Community engagement offers promise

Flurries of questions and conversation filled the spaces between people in two rooms at Forager Brewery on Thursday. Discussions compared the difference between a tunnel and a subway, between 30-year-old plans and current proposals and between what the landscape looks like today and the potential for decades in the future.

Ultimately, the focus of the gathering hosted by Imagine Kutzky was Rochester's Second Street Southwest Corridor and what potential changes mean for the rest of Rochester.

Just as important, however, is what such an event means for the city and its residents. Conducted in an informal style, the gathering provided ample opportunity to connect with local activists, business leaders and city officials, all with the goal of sharing ideas and gathering information.

It's what we'd like to see more of as Rochester continues to grow: engaged communities, engaged groups and engaged individuals.

The numerous Destination Medical Center planning conversations showed us many in the city want to be engaged. They want a voice, and they are willing to listen.


The conduct Thursday proved that. As Rochester resident Greg Gallas noted, no one was shouting or demanding attention. Even as multiple conversations overlapped, few voices raised above the din that made it necessary to occasionally repeat comments or questions.

We'd like to see similar conversations start elsewhere. Nearly any topic in the public interest is fair game for such community events hosted by nearly any community group.

Last week proved the events don't have to be overly formal. They key is simply making the public aware and seeking open discussions where anyone interested is welcome.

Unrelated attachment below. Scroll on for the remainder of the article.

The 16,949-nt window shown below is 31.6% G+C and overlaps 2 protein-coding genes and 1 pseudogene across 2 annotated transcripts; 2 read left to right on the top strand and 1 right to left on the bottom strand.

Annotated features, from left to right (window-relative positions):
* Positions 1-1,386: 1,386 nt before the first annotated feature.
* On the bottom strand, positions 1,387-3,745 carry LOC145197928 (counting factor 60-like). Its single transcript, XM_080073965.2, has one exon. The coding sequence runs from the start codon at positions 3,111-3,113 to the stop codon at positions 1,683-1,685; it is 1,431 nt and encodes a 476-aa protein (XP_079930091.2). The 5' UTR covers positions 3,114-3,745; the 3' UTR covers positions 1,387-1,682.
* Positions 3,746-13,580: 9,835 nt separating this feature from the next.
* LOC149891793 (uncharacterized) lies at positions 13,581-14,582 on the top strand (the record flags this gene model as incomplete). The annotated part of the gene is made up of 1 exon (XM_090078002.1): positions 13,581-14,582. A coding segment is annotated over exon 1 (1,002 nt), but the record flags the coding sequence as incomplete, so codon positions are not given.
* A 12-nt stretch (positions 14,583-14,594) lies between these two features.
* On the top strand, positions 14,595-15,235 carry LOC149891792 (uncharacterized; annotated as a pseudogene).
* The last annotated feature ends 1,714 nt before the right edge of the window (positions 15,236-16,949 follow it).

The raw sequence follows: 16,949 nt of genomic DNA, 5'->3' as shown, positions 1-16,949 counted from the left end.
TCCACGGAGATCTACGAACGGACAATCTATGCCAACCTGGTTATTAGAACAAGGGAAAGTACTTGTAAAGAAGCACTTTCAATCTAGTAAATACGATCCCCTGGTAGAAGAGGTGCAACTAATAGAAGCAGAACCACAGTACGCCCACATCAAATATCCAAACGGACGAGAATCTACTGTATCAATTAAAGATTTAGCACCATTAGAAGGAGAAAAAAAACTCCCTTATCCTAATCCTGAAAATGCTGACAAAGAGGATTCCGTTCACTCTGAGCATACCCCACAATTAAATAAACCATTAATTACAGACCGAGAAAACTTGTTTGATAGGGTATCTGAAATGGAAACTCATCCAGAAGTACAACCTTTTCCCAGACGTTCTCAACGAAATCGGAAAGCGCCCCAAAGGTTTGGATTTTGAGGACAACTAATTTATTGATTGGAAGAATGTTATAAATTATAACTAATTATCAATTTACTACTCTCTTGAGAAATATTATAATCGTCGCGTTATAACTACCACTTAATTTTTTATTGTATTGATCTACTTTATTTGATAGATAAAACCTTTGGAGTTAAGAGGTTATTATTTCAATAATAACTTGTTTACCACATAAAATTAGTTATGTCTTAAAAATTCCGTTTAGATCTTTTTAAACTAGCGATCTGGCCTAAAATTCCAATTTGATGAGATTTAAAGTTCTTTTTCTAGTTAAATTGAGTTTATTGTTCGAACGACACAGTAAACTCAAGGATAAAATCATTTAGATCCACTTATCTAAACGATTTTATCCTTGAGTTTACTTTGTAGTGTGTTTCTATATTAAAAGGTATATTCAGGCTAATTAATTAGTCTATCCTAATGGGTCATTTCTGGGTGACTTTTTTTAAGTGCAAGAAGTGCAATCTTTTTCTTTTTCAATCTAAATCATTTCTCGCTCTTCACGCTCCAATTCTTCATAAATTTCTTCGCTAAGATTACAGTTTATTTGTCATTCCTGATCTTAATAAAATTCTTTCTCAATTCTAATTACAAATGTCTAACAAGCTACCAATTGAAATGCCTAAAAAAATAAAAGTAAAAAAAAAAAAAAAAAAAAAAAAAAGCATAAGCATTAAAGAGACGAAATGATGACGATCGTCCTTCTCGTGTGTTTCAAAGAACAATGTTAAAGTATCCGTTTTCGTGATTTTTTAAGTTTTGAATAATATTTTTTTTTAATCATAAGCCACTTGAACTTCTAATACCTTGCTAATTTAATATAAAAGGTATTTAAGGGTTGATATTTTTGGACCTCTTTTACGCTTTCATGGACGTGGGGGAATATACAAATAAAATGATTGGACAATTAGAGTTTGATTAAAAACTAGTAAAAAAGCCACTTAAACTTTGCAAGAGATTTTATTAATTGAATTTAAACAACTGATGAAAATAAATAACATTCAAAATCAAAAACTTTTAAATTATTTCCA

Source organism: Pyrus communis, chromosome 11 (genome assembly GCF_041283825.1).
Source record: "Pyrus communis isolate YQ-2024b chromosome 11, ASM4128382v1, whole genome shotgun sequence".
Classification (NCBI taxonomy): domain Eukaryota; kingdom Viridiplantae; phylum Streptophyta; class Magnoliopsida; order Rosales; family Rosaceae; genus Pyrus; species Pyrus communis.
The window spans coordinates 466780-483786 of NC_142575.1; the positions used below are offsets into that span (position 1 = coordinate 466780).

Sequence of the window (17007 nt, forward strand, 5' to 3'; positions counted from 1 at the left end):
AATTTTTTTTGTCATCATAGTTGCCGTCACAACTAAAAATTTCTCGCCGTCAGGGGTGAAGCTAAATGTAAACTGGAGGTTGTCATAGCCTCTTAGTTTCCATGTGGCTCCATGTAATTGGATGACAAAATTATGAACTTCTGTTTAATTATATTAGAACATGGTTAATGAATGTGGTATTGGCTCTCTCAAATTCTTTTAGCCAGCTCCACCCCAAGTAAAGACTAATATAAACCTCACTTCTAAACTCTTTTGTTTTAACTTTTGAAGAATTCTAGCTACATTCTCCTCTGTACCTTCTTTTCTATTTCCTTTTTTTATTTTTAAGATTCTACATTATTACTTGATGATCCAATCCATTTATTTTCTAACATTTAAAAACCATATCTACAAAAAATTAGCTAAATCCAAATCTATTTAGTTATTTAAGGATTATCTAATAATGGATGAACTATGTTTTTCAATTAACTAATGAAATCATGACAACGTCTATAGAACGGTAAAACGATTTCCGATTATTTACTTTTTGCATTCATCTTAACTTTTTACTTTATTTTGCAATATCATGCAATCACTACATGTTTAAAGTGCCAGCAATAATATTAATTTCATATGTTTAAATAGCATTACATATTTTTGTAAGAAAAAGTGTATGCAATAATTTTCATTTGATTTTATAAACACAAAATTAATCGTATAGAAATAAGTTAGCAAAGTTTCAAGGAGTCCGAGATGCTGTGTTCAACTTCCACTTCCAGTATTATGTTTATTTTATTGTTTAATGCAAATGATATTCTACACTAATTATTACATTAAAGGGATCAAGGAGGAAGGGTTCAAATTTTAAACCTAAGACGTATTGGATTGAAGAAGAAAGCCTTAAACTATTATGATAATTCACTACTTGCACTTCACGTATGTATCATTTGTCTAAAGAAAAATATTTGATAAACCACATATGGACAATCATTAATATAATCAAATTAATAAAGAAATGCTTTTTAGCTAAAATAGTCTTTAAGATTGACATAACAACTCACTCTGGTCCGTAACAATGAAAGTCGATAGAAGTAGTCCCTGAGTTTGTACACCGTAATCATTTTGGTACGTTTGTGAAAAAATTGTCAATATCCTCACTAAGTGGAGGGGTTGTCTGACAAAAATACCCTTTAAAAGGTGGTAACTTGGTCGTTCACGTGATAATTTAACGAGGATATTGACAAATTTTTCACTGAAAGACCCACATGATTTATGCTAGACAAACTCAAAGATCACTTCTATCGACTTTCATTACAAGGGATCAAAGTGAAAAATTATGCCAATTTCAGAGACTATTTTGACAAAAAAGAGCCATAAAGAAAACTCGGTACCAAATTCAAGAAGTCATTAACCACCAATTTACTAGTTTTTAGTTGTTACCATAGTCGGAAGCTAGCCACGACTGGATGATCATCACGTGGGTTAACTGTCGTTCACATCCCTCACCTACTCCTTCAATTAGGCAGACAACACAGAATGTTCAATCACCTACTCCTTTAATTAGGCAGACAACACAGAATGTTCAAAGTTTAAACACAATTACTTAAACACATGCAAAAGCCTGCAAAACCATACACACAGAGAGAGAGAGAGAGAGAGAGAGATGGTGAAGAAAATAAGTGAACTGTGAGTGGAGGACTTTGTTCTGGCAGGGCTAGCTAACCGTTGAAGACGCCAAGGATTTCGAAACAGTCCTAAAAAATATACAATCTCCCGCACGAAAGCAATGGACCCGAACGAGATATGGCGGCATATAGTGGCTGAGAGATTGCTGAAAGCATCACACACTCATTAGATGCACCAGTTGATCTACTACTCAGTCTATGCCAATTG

Too often we wait for official meetings, which just as often can deter casual conversation and the free flow of ideas. Informal discussions can provide new insights and opportunities for new voices. Rochester City Council Member Michael Wojcik indicated as much during last week's council meeting. "Not every community discussion has to be a public hearing," he said, regarding a separate topic with increased public interest.

While such events won't necessarily be the road to fulfilling everything on a group's wishlist, they can be an avenue to raising awareness for any such list.

A key factor of success will be the follow-up steps. It's one thing to get people together to discuss an issue, but it's another thing to make sure the resulting ideas have the potential to develop.

The organizers of last week's meeting seem to be on the right track. Imagine Kutzky member Jessie Welsh said the information gathered, regardless of opinion, will be collected and reported back to participants via email and a formal report will be made during a future Rochester City Council meeting. She noted the goal is to share information, not necessarily push for an specific outcome. "It isn't really up for us to decide," she said, noting the group wants to help the city council make better-informed decisions.

Regardless of what decisions are made in coming months and years, last week's effort helps ensure more voices are attached and heard.


Hopefully, those voices also will inspire other such groups to add their voices to similar events aimed at helping shape our city and our region.

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